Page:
Living well with dementia

Dementia is a group of symptoms. It’s caused by different diseases that damage the brain. The symptoms get worse over time and include:

  • memory loss
  • confusion and needing help with daily tasks
  • problems with language and understanding 
  • changes in behaviour


Benefits of getting a dementia diagnosis

Finding the reason for any changes you’re experiencing can help you to get the right treatment and support. Speaking to your GP is the starting point.

Early diagnosis can help you

If you’ve only recently become aware of changes, it might feel as though your symptoms aren’t ‘bad enough’ yet. But getting an early diagnosis of dementia can be important.

3 out of 5 people with dementia wish they had got a diagnosis sooner. There are important reasons for this, which may help you if you are wondering whether to talk to the GP.

It might not be dementia

Problems with memory and thinking aren’t always dementia. Many other conditions can cause similar symptoms which can be treated, including:

  • depression or anxiety
  • medication side effects
  • sleep problems
  • problems with eyesight or hearing
  • chest or urinary tract infections
  • severe constipation
  • thyroid problems
  • stress 
  • iron and vitamin deficiencies

There are also other causes of memory problems and thinking that are different to dementia, and can get better with the right support, such as mild cognitive impairment.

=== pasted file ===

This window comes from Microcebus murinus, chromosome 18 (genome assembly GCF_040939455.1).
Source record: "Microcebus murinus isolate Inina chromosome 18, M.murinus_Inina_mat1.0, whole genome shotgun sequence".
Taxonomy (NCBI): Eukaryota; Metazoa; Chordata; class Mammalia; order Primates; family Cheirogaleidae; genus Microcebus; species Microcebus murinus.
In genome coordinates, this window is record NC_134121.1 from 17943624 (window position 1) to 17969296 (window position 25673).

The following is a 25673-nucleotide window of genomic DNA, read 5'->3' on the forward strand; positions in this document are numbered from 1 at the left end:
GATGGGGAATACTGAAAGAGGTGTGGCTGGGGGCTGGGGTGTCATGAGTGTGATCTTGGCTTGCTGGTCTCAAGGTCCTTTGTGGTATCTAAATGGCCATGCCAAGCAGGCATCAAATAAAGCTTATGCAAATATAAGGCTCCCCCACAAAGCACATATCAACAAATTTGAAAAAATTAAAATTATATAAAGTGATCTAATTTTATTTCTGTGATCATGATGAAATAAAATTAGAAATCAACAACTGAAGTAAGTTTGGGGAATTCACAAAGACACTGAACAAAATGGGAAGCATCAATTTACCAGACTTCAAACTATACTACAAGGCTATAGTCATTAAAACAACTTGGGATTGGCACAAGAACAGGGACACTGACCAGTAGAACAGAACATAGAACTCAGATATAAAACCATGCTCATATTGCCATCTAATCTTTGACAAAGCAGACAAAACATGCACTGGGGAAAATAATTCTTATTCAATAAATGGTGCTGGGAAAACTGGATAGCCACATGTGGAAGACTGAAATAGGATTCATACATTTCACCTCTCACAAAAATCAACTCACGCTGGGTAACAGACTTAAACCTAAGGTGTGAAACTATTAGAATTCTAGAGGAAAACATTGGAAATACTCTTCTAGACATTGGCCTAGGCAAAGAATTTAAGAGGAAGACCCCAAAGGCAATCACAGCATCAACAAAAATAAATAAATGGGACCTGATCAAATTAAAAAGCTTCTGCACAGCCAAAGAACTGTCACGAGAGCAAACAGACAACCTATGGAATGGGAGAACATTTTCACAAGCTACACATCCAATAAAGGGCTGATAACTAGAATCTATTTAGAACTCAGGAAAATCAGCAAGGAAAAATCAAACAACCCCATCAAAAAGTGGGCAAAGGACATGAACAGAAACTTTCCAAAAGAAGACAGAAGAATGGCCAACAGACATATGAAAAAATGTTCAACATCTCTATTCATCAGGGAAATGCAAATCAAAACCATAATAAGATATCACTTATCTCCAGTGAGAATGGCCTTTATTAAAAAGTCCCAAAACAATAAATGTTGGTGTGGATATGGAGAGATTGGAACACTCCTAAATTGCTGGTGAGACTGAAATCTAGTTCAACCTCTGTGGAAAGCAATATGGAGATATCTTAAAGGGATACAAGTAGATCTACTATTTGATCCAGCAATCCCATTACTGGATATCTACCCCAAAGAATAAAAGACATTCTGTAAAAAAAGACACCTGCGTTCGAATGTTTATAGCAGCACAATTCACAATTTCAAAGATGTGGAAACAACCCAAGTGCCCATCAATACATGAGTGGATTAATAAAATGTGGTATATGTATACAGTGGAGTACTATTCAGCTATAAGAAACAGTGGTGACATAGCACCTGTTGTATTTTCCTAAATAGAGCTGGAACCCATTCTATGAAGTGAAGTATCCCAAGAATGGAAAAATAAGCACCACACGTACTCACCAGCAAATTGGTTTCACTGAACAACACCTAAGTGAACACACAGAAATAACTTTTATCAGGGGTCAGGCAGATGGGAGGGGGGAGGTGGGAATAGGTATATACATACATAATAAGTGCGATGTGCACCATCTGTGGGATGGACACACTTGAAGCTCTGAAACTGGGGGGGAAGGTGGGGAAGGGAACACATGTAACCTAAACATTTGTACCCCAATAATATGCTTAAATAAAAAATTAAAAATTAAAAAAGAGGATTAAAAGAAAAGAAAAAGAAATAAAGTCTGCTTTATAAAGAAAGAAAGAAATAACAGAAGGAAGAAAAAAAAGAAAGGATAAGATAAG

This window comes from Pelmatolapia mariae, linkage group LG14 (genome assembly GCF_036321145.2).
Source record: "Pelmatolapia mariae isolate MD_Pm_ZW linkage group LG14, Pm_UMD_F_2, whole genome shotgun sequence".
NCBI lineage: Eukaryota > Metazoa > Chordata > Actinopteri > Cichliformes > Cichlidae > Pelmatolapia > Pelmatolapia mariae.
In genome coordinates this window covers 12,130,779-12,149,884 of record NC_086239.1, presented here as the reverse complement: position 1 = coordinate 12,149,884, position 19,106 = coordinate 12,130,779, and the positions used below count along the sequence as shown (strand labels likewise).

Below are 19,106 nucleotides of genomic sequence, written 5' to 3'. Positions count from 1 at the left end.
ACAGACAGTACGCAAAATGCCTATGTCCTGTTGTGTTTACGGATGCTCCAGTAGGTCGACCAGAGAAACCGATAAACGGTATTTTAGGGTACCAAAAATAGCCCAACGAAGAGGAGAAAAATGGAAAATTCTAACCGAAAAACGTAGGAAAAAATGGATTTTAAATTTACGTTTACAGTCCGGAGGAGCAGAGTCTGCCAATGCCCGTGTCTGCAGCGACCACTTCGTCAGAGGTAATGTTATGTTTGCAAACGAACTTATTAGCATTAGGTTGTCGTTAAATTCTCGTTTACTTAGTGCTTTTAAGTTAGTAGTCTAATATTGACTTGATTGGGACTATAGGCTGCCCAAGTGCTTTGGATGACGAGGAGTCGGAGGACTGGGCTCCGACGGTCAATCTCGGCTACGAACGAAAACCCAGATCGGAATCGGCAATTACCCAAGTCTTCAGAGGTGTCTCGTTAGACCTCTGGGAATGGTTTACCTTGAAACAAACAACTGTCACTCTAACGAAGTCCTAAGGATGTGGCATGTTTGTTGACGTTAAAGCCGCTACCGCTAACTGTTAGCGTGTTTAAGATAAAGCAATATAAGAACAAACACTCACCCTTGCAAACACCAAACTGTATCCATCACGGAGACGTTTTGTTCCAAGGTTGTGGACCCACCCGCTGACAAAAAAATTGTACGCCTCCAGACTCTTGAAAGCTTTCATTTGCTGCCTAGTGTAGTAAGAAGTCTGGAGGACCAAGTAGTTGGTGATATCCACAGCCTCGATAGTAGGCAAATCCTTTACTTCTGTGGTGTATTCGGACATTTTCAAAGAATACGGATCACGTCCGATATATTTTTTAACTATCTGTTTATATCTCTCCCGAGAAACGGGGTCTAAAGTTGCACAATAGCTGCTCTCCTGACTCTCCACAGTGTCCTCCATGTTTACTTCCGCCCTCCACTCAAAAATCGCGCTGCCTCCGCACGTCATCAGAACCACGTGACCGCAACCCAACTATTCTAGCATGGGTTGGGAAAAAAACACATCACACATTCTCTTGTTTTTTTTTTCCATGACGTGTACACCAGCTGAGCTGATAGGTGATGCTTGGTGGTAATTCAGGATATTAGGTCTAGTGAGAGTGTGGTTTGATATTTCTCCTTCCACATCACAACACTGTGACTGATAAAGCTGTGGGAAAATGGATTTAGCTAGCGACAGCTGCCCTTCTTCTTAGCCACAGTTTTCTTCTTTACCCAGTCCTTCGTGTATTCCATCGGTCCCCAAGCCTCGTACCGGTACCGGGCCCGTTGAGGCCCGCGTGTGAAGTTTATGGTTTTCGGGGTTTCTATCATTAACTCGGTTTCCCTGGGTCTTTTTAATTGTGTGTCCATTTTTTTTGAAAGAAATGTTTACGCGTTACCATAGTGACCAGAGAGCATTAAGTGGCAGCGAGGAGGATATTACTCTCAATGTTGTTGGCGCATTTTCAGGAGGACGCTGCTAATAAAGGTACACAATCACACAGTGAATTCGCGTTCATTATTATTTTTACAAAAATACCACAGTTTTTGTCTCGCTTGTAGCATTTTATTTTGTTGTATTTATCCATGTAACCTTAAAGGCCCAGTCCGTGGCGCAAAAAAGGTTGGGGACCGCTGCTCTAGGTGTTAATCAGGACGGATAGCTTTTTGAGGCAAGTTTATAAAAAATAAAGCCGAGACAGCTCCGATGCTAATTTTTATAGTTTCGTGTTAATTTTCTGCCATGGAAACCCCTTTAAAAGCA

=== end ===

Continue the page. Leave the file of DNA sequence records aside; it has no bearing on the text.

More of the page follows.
Often, it’s a combination of things that cause symptoms. Seeing the GP can help you get the treatment you need to feel better.

Benefits of having a dementia diagnosis

If you have dementia, being diagnosed at an earlier stage gives you a chance to adjust and get things you need.

If you’re not sure where to start, here are answers to questions or concerns people often raise with us.

Getting a dementia diagnosis means you can access financial benefits you might be entitled to. It also means that you are legally protected from discrimination (being treated unfairly).

For more information, please visit the webpages below.

Benefits for people affected by dementia | Alzheimer's Society

Community Advice Hubs

It can be challenging for other people to understand why you are not able to function as well as you used to. This can be frustrating. Getting a diagnosis of dementia can help people to adjust to the changes you’re experiencing and support you more effectively.

It’s important not to write off your symptoms as being unimportant. Your problems are worth investigating – you deserve to know what is behind them and healthcare professionals are there to support you.

Deciding to speak to your GP is a positive and important step.

For more information, please visit the Alzheimer’s Society webpage below.

Dementia diagnosis | Alzheimer's Society - Connected Content

There is no cure for the diseases causing dementia yet. But there is lots of support that can help you live as well as possible. Getting a diagnosis should let you know what type of dementia you have. It can also help you plan for the future and access therapies and support groups. This may also mean you get access to medicines to help you manage your symptoms.